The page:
US v. David Battiste, No. 15-4721 (4th Cir. 2018)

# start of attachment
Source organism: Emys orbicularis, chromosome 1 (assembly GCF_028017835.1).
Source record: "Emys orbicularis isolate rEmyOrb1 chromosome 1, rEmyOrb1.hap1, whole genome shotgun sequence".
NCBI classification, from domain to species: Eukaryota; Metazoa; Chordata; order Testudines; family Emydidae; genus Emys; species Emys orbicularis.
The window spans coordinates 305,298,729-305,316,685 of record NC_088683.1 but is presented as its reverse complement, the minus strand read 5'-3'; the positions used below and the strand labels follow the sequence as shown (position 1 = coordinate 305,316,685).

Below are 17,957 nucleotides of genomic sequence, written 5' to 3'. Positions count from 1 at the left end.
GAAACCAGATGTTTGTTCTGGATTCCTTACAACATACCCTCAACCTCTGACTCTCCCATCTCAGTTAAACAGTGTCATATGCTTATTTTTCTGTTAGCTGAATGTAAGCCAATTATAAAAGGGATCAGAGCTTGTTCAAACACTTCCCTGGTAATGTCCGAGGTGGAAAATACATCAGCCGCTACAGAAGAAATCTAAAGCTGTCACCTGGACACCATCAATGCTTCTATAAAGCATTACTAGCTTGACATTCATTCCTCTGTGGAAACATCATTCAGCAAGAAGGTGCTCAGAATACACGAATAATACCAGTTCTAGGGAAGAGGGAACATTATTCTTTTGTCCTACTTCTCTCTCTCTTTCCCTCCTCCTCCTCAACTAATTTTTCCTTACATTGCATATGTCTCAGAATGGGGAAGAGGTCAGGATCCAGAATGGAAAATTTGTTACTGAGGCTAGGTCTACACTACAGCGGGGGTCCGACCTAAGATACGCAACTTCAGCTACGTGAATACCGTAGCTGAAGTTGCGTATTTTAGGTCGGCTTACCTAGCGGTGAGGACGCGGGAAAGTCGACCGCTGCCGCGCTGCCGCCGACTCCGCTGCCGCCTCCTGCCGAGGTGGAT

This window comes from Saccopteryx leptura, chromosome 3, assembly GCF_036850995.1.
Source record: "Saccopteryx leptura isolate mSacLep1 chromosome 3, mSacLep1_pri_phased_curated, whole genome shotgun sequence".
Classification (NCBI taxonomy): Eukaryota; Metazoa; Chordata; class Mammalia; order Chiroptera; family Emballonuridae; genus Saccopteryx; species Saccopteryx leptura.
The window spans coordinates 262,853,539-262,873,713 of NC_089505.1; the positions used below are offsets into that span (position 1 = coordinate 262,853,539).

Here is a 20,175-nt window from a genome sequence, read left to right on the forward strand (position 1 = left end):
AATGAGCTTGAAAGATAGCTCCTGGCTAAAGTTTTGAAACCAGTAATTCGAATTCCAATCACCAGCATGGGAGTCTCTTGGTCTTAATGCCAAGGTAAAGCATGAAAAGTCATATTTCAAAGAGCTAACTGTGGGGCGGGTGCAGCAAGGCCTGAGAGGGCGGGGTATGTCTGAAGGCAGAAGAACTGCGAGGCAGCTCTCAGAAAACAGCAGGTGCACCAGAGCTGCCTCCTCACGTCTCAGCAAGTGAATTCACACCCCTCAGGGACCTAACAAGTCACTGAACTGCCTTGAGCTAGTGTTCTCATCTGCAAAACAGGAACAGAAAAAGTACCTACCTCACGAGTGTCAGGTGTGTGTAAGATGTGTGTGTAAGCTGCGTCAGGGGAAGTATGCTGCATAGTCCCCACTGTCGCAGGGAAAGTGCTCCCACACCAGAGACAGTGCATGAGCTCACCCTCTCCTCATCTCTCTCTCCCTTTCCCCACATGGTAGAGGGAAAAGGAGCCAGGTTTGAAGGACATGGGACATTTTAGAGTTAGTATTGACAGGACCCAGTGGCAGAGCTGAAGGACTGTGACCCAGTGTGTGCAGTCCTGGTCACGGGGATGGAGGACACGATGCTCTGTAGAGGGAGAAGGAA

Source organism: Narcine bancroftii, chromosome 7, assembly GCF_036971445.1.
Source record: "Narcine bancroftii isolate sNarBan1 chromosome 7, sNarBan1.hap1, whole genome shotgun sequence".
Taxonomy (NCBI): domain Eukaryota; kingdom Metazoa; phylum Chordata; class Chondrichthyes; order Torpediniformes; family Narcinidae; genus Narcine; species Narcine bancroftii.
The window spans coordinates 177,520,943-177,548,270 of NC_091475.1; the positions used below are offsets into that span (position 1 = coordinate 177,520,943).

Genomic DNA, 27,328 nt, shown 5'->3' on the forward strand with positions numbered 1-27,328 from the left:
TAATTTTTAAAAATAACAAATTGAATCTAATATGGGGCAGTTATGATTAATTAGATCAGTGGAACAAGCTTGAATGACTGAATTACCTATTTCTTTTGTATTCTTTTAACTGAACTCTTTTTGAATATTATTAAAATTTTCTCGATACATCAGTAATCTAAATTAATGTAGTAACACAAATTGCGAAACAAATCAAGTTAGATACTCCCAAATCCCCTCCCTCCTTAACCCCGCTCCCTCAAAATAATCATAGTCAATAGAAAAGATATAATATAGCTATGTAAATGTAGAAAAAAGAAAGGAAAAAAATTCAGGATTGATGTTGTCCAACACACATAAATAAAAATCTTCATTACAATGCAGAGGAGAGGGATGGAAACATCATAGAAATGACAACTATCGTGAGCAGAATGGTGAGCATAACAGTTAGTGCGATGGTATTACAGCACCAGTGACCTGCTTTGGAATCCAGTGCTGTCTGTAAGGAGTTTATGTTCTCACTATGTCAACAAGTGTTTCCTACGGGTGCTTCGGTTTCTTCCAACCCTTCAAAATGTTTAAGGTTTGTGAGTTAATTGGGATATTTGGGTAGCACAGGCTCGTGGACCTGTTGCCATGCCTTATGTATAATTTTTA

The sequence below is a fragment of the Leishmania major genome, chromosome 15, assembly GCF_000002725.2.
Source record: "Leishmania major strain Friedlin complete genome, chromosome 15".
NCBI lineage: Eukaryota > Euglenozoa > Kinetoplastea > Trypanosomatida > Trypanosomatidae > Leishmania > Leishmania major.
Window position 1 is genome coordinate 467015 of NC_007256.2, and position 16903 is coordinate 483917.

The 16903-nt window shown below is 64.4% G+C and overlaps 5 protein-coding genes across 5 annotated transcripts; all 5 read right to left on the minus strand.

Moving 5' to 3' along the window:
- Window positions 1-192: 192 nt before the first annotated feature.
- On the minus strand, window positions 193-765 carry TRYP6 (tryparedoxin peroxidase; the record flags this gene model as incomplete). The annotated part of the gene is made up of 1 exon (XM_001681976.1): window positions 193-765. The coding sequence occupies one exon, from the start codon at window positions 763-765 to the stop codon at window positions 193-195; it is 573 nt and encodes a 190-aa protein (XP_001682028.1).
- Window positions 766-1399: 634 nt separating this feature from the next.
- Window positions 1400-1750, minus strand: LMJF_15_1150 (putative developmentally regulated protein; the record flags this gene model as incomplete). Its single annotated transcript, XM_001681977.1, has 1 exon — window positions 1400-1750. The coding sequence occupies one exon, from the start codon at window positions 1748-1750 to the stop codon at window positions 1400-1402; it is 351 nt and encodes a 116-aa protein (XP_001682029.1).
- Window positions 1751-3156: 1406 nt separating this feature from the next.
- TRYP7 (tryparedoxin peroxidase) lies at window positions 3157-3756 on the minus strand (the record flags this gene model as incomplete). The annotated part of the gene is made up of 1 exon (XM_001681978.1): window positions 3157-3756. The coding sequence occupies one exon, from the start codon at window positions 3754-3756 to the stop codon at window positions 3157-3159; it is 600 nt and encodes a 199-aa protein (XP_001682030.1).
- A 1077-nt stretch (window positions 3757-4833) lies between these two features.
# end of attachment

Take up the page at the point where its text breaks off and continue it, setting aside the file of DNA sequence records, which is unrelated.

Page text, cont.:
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UNPUBLISHED UNITED STATES COURT OF APPEALS FOR THE FOURTH CIRCUIT No. 15-4721 UNITED STATES OF AMERICA, Plaintiff - Appellee, v. DAVID DEVONNE BATTISTE, Defendant - Appellant. Appeal from the United States District Court for the Eastern District of North Carolina, at Greenville. Malcolm J. Howard, Senior District Judge. (4:14-cr-00058-H-1) Submitted: September 27, 2018 Decided: October 3, 2018 Before WILKINSON, MOTZ, and DUNCAN, Circuit Judges. Affirmed in part and dismissed in part by unpublished per curiam opinion. Brian Michael Aus, Durham, North Carolina, for Appellant. Robert J. Higdon, Jr., United States Attorney, Jennifer P. May-Parker, Assistant United States Attorney, Kristine L. Fritz, Assistant United States Attorney, OFFICE OF THE UNITED STATES ATTORNEY, Raleigh, North Carolina, for Appellee. Unpublished opinions are not binding precedent in this circuit. PER CURIAM: David Devonne Battiste pled guilty, pursuant to a written plea agreement, to carjacking, in violation of 18 U.S.C. § 2119(1) (2012), and discharging a firearm in furtherance of a crime of violence (carjacking), in violation of 18 U.S.C. § 924(c)(1)(A)(iii) (2012). The district court sentenced Battiste as a career offender to 324 months’ imprisonment. On appeal, Battiste challenges his career offender designation, his § 924(c) conviction, and the district court’s denial of his motion to withdraw his guilty plea. The Government has moved to dismiss Battiste’s appeal based on the appellate waiver in his plea agreement. We affirm in part and dismiss in part. We will enforce a defendant’s waiver of his right to appeal his conviction and sentence if the waiver “is valid and the issue appealed is within the scope of the waiver.” United States v. Copeland, 707 F.3d 522, 528 (4th Cir. 2013) (internal quotation marks omitted). “We review the validity of an appeal waiver de novo,” considering “the totality of the circumstances.” Id. (internal quotation marks omitted). A valid waiver is one that is “knowing and voluntary.” United States v. Tate, 845 F.3d 571, 574 n.1 (4th Cir. 2017). “Generally, if a district court questions a defendant regarding the waiver of appellate rights during the Rule 11 colloquy and the record indicates that the defendant understood the full significance of the waiver, the waiver is valid.” Id. (internal quotation marks omitted). Battiste does not challenge the validity of the waiver. Moreover, upon review of the plea agreement and the transcript of the Fed. R. Crim. P. 11 hearing, we conclude that the appeal waiver in Battiste’s plea agreement is valid, as he entered it knowingly and 2 voluntarily. See Tate, 845 F.3d at 574 n.1. Thus, the waiver is enforceable as to issues within its scope. Battiste contests the district court’s denial of his motion to withdraw his guilty plea. Although Battiste agreed to waive the right to appeal his convictions in his plea agreement, a defendant cannot waive a colorable claim that his plea was not knowing and voluntary. See, e.g., United States v. Attar, 38 F.3d 727, 732-33 & n.2 (4th Cir. 1994). Accordingly, Battiste’s appeal waiver does not foreclose our review of the validity of his guilty plea. We review the denial of a motion to withdraw a guilty plea for abuse of discretion. United States v. Nicholson, 676 F.3d 376, 383 (4th Cir. 2012). To withdraw a guilty plea before sentencing, a defendant must “show a fair and just reason for requesting the withdrawal.” Fed. R. Crim. P. 11(d)(2)(B). “The defendant bears the burden of demonstrating that withdrawal should be granted.” United States v. Thompson-Riviere, 561 F.3d 345, 348 (4th Cir. 2009) (brackets and internal quotation marks omitted). When the district court substantially complies with the Rule 11 requirements, the defendant must overcome a strong presumption that his guilty plea is final and binding. United States v. Lambey, 974 F.2d 1389, 1394 (4th Cir. 1992) (en banc). In deciding a motion to withdraw a guilty plea, courts consider the following non-exhaustive list of factors: (1) whether the defendant has offered credible evidence that his plea was not knowing or not voluntary; (2) whether the defendant has credibly asserted his legal innocence; (3) whether there has been a delay between the entering of the plea and the filing of the motion to withdraw the plea; (4) whether the defendant had the close assistance of competent counsel; (5) whether withdrawal will cause prejudice to the government; and 3 (6) whether [withdrawal] will inconvenience the court and waste judicial resources. Nicholson, 676 F.3d at 384 (citing United States v. Moore, 931 F.2d 245, 248 (4th Cir. 1991)). The district court conducted a comprehensive Rule 11 hearing prior to accepting Battiste’s guilty plea and Battiste fails to overcome the strong presumption that his guilty plea is final and binding. See Lambey, 974 F.2d at 1394. Battiste also makes no credible assertion of legal innocence, and waited almost six months to move to withdraw his plea. Further, he swore under oath that he was satisfied with counsel’s representation at the plea hearing and, beyond his bare assertions, Battiste fails to point to any evidence of ineffectiveness. See Christian v. Ballard, 792 F.3d 427, 444 (4th Cir. 2015) (“Solemn declarations in open court carry a strong presumption of verity . . . .” (alteration and internal quotation marks omitted)). Accordingly, we conclude that the district court did not abuse its discretion in denying Battiste’s motion to withdraw his guilty plea, and we affirm as to this claim. Battiste waived the right to appeal his convictions and sentence, including any sentence below or within the advisory Sentencing Guidelines range established at sentencing. Accordingly, his challenge to his career offender designation falls within the scope of his appeal waiver, and we grant the Government’s motion to dismiss as to this claim. See United States v. Brown, 232 F.3d 399, 404 (4th Cir. 2000) (holding incorrect application of career offender enhancement did not fall outside the scope of valid appeal waiver). 4 Battiste next claims that he is innocent of his § 924(c) conviction because carjacking does not constitute a crime of violence. “We will refuse to enforce an otherwise valid waiver if to do so would result in a miscarriage of justice.” United States v. Adams, 814 F.3d 178, 182 (4th Cir. 2016). “A proper showing of actual innocence is sufficient to satisfy the miscarriage of justice requirement,” thereby rendering the claim outside the scope of the waiver. omitted). Id. (internal quotation marks Battiste has not made a cognizable showing of actual innocence, as his challenge to his § 924(c) conviction is directly foreclosed by United States v. Evans, 848 F.3d 242 (4th Cir.) (holding that carjacking is crime of violence under § 924(c)’s force clause), cert. denied, 137 S. Ct. 2253 (2017). Thus, Battiste’s § 924(c) claim falls within the scope of the appellate waiver and we grant the Government’s motion to dismiss as to this claim as well. Accordingly, we affirm the district court’s denial of Battiste’s motion to withdraw his guilty plea and grant the Government’s motion to dismiss as to the remainder of the appeal. We dispense with oral argument because the facts and legal contentions are adequately presented in the materials before this court and argument would not aid the decisional process. AFFIRMED IN PART, DISMISSED IN PART 5